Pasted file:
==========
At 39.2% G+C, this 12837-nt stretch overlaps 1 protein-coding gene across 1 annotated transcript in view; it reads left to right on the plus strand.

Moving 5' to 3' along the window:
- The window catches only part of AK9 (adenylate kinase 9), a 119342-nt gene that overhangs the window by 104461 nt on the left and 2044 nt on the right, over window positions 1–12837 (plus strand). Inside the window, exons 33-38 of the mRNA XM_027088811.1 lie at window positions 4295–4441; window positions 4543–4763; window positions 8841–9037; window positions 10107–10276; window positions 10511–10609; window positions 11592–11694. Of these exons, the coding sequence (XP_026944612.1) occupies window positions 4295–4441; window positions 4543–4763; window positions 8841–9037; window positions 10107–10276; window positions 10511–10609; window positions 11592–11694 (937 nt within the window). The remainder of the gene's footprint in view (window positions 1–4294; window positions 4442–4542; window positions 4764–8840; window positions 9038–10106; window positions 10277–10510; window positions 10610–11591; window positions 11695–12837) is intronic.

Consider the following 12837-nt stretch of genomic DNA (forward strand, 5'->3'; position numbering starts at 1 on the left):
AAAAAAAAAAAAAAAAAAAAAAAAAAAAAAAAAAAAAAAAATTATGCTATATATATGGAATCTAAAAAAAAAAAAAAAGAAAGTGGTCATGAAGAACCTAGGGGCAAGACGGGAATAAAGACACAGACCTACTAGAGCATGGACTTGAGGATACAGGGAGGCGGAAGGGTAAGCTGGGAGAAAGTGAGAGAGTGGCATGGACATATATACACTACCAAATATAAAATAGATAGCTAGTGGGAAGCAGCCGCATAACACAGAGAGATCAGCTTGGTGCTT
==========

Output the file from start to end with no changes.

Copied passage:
At 39.2% G+C, this 12837-nt stretch overlaps 1 protein-coding gene across 1 annotated transcript in view; it reads left to right on the plus strand.

Moving 5' to 3' along the window:
- The window catches only part of AK9 (adenylate kinase 9), a 119342-nt gene that overhangs the window by 104461 nt on the left and 2044 nt on the right, over window positions 1–12837 (plus strand). Inside the window, exons 33-38 of the mRNA XM_027088811.1 lie at window positions 4295–4441; window positions 4543–4763; window positions 8841–9037; window positions 10107–10276; window positions 10511–10609; window positions 11592–11694. Of these exons, the coding sequence (XP_026944612.1) occupies window positions 4295–4441; window positions 4543–4763; window positions 8841–9037; window positions 10107–10276; window positions 10511–10609; window positions 11592–11694 (937 nt within the window). The remainder of the gene's footprint in view (window positions 1–4294; window positions 4442–4542; window positions 4764–8840; window positions 9038–10106; window positions 10277–10510; window positions 10610–11591; window positions 11695–12837) is intronic.

Consider the following 12837-nt stretch of genomic DNA (forward strand, 5'->3'; position numbering starts at 1 on the left):
AAAAAAAAAAAAAAAAAAAAAAAAAAAAAAAAAAAAAAAAATTATGCTATATATATGGAATCTAAAAAAAAAAAAAAAGAAAGTGGTCATGAAGAACCTAGGGGCAAGACGGGAATAAAGACACAGACCTACTAGAGCATGGACTTGAGGATACAGGGAGGCGGAAGGGTAAGCTGGGAGAAAGTGAGAGAGTGGCATGGACATATATACACTACCAAATATAAAATAGATAGCTAGTGGGAAGCAGCCGCATAACACAGAGAGATCAGCTTGGTGCTT